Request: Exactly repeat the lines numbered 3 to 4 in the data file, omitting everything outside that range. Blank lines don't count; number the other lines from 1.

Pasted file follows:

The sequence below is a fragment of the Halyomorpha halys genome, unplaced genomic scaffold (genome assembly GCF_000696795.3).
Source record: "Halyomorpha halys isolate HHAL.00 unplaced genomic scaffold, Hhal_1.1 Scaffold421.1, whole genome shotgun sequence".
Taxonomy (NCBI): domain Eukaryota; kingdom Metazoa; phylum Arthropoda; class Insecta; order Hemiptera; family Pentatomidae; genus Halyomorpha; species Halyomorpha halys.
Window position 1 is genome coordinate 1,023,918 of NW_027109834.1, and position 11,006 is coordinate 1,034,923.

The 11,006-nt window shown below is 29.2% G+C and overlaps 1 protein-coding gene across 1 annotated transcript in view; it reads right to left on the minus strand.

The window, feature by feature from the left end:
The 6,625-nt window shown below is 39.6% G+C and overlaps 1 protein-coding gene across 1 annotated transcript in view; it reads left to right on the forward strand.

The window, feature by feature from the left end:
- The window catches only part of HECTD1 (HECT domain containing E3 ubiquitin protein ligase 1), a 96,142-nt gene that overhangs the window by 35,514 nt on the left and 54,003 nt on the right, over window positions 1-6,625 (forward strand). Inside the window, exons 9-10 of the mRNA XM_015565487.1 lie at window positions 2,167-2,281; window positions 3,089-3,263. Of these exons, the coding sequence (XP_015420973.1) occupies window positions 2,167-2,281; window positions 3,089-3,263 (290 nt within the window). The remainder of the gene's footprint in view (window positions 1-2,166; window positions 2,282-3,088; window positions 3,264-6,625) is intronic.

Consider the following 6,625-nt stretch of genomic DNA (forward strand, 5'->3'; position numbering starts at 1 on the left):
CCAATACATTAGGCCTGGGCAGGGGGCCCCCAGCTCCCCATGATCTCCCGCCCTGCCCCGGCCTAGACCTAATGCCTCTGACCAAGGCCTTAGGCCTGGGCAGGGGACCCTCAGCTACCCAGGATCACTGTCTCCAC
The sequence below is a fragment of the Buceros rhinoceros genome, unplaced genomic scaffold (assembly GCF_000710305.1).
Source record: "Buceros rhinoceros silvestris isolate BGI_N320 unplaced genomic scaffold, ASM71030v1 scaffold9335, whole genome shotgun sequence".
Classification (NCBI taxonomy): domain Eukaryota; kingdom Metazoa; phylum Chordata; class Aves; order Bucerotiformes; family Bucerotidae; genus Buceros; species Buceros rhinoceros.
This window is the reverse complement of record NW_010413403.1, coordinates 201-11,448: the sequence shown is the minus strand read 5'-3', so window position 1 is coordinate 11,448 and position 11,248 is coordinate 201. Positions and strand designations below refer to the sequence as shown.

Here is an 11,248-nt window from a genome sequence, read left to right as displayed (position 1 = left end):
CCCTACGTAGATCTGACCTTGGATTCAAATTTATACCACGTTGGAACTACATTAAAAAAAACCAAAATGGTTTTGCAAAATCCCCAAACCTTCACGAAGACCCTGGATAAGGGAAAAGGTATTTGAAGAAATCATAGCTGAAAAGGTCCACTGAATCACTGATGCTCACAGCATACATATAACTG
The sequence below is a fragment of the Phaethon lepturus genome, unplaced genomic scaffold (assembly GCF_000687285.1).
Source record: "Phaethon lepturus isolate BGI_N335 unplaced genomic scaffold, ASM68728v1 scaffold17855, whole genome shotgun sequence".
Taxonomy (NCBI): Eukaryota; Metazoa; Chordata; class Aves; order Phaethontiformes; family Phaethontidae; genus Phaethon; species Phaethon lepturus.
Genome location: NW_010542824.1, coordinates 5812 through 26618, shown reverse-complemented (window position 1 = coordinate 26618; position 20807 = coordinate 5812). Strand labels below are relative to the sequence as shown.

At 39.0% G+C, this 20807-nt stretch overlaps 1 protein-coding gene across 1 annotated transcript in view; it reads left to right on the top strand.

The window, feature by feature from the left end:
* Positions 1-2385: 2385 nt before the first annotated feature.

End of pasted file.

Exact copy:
Taxonomy (NCBI): domain Eukaryota; kingdom Metazoa; phylum Arthropoda; class Insecta; order Hemiptera; family Pentatomidae; genus Halyomorpha; species Halyomorpha halys.
Window position 1 is genome coordinate 1,023,918 of NW_027109834.1, and position 11,006 is coordinate 1,034,923.